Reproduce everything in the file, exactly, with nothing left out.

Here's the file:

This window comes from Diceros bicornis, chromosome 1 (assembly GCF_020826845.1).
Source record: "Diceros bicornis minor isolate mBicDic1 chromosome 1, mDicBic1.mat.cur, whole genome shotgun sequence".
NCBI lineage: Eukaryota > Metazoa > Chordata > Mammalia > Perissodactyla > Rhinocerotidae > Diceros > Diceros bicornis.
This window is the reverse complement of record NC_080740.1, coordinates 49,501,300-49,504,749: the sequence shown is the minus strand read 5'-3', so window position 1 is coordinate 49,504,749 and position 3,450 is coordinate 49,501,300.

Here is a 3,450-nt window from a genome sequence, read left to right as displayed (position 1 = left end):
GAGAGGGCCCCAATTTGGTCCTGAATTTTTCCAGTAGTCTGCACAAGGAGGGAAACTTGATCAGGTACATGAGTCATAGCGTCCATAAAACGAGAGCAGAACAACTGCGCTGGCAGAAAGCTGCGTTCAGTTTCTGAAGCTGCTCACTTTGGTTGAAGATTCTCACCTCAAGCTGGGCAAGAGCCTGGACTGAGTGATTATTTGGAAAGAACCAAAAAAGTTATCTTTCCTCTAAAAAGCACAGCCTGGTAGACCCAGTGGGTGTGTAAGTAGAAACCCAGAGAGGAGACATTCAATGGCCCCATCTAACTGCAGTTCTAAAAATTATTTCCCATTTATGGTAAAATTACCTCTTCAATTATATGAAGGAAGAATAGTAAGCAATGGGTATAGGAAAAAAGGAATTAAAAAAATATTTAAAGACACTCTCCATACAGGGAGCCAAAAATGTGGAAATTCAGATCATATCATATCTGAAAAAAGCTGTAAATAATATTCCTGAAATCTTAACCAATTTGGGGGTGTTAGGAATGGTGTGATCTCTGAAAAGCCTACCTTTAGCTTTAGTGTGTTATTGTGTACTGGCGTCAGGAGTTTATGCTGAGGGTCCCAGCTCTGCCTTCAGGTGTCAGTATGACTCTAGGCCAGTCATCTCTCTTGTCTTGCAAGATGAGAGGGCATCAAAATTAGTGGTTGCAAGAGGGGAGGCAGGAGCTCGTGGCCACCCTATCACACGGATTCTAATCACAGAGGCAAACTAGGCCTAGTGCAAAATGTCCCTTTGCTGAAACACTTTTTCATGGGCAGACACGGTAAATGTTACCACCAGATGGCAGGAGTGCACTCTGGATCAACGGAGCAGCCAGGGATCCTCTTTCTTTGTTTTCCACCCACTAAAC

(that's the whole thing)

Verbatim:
This window comes from Diceros bicornis, chromosome 1 (assembly GCF_020826845.1).
Source record: "Diceros bicornis minor isolate mBicDic1 chromosome 1, mDicBic1.mat.cur, whole genome shotgun sequence".
NCBI lineage: Eukaryota > Metazoa > Chordata > Mammalia > Perissodactyla > Rhinocerotidae > Diceros > Diceros bicornis.
This window is the reverse complement of record NC_080740.1, coordinates 49,501,300-49,504,749: the sequence shown is the minus strand read 5'-3', so window position 1 is coordinate 49,504,749 and position 3,450 is coordinate 49,501,300.

Here is a 3,450-nt window from a genome sequence, read left to right as displayed (position 1 = left end):
GAGAGGGCCCCAATTTGGTCCTGAATTTTTCCAGTAGTCTGCACAAGGAGGGAAACTTGATCAGGTACATGAGTCATAGCGTCCATAAAACGAGAGCAGAACAACTGCGCTGGCAGAAAGCTGCGTTCAGTTTCTGAAGCTGCTCACTTTGGTTGAAGATTCTCACCTCAAGCTGGGCAAGAGCCTGGACTGAGTGATTATTTGGAAAGAACCAAAAAAGTTATCTTTCCTCTAAAAAGCACAGCCTGGTAGACCCAGTGGGTGTGTAAGTAGAAACCCAGAGAGGAGACATTCAATGGCCCCATCTAACTGCAGTTCTAAAAATTATTTCCCATTTATGGTAAAATTACCTCTTCAATTATATGAAGGAAGAATAGTAAGCAATGGGTATAGGAAAAAAGGAATTAAAAAAATATTTAAAGACACTCTCCATACAGGGAGCCAAAAATGTGGAAATTCAGATCATATCATATCTGAAAAAAGCTGTAAATAATATTCCTGAAATCTTAACCAATTTGGGGGTGTTAGGAATGGTGTGATCTCTGAAAAGCCTACCTTTAGCTTTAGTGTGTTATTGTGTACTGGCGTCAGGAGTTTATGCTGAGGGTCCCAGCTCTGCCTTCAGGTGTCAGTATGACTCTAGGCCAGTCATCTCTCTTGTCTTGCAAGATGAGAGGGCATCAAAATTAGTGGTTGCAAGAGGGGAGGCAGGAGCTCGTGGCCACCCTATCACACGGATTCTAATCACAGAGGCAAACTAGGCCTAGTGCAAAATGTCCCTTTGCTGAAACACTTTTTCATGGGCAGACACGGTAAATGTTACCACCAGATGGCAGGAGTGCACTCTGGATCAACGGAGCAGCCAGGGATCCTCTTTCTTTGTTTTCCACCCACTAAAC